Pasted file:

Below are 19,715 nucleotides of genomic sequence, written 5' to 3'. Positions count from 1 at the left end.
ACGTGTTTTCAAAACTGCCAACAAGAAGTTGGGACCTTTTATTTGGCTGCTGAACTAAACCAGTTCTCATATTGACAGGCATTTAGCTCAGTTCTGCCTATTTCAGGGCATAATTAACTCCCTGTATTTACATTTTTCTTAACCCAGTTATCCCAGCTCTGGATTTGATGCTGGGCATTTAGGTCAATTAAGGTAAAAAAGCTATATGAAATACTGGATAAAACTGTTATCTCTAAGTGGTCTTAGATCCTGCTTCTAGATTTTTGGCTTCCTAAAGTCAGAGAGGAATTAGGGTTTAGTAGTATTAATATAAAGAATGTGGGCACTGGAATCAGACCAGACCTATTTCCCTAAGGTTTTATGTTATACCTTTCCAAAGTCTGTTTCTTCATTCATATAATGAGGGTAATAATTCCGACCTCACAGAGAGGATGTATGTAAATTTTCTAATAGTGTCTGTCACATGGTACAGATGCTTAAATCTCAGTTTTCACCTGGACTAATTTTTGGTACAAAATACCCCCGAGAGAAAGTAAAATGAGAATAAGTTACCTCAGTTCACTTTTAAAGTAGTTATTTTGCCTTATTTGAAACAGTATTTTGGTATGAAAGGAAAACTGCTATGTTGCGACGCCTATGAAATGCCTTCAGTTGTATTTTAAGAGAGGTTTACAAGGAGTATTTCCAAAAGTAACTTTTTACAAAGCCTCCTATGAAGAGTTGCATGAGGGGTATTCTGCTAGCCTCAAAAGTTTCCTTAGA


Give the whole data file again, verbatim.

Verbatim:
Below are 19,715 nucleotides of genomic sequence, written 5' to 3'. Positions count from 1 at the left end.
ACGTGTTTTCAAAACTGCCAACAAGAAGTTGGGACCTTTTATTTGGCTGCTGAACTAAACCAGTTCTCATATTGACAGGCATTTAGCTCAGTTCTGCCTATTTCAGGGCATAATTAACTCCCTGTATTTACATTTTTCTTAACCCAGTTATCCCAGCTCTGGATTTGATGCTGGGCATTTAGGTCAATTAAGGTAAAAAAGCTATATGAAATACTGGATAAAACTGTTATCTCTAAGTGGTCTTAGATCCTGCTTCTAGATTTTTGGCTTCCTAAAGTCAGAGAGGAATTAGGGTTTAGTAGTATTAATATAAAGAATGTGGGCACTGGAATCAGACCAGACCTATTTCCCTAAGGTTTTATGTTATACCTTTCCAAAGTCTGTTTCTTCATTCATATAATGAGGGTAATAATTCCGACCTCACAGAGAGGATGTATGTAAATTTTCTAATAGTGTCTGTCACATGGTACAGATGCTTAAATCTCAGTTTTCACCTGGACTAATTTTTGGTACAAAATACCCCCGAGAGAAAGTAAAATGAGAATAAGTTACCTCAGTTCACTTTTAAAGTAGTTATTTTGCCTTATTTGAAACAGTATTTTGGTATGAAAGGAAAACTGCTATGTTGCGACGCCTATGAAATGCCTTCAGTTGTATTTTAAGAGAGGTTTACAAGGAGTATTTCCAAAAGTAACTTTTTACAAAGCCTCCTATGAAGAGTTGCATGAGGGGTATTCTGCTAGCCTCAAAAGTTTCCTTAGA